Newberry Library, Chicago
The LeMoyne family was from Washington, Pennsylvania. John
V. was born in 1828, son of Francis Julius LeMoyne (a well-known abolitionist)
and Madeline Romaine Bureau. After studying law in Pittsburgh, John moved to
Chicago where he practiced law for many years. Madeline's letters to John discussed farm life at home, family
events, and her undying love for her son and his family.
A few extracts from about 1861 demonstrate her deep
- “I am thankful you are all well, but hope you won't be satisfied
with the well-being of the body as it is the least part of you, care for the
better part dear Johnny, and all will be well, only think how short a time you
are to be here and try to conceive the duration of eternity, how the soul
shudders at the comparison…We have seem to have been particularly called to the
reflexion of such things, by the frequent and sudden deaths we have had, let us
improve such warnings and also prepare to meet our God”.
“God bless & keep you &
me and direct us to do right. As ever dear Johnny your loving Mother.”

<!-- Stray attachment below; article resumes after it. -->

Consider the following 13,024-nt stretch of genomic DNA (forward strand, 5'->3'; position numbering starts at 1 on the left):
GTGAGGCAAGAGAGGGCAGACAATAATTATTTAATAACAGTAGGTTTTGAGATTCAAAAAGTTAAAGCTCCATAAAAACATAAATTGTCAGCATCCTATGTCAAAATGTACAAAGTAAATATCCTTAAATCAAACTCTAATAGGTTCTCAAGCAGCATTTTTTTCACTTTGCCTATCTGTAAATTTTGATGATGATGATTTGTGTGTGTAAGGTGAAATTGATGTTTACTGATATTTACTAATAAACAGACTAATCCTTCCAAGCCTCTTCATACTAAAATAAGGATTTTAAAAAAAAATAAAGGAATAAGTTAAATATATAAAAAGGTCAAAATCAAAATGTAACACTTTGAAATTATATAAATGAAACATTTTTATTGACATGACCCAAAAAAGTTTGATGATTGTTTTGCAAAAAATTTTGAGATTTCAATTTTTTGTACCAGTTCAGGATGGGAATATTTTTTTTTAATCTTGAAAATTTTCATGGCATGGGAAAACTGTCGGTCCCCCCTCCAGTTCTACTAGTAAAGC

“So much excitement, and sadness…I cannot but feel that we are
suffering the judgements of God, for our great national Sin [slavery], of
refusing to recognise the humanity of one of the families of the earth.”
2. Robert Everett Family – Robert Everett and
Elizabeth Roberts Everett Letters, Newberry Library, Chicago
Robert Everett was born in 1791 in Wales and emigrated to
America in 1823 where he became Pastor of the Welsh Congregational church in
Utica, Oneida Co., New York. He published Y Cenhadwr Americanaidd (The
American Missionary) for the Welsh people in the East and Midwest. He traveled
frequently, preaching throughout and writing detailed letters to his wife Elizabeth and eleven children about
- Robert to daughters Jane and
Anna, 1857: “Our dear Lizzy is gone she died last Sabbath morning about 1/4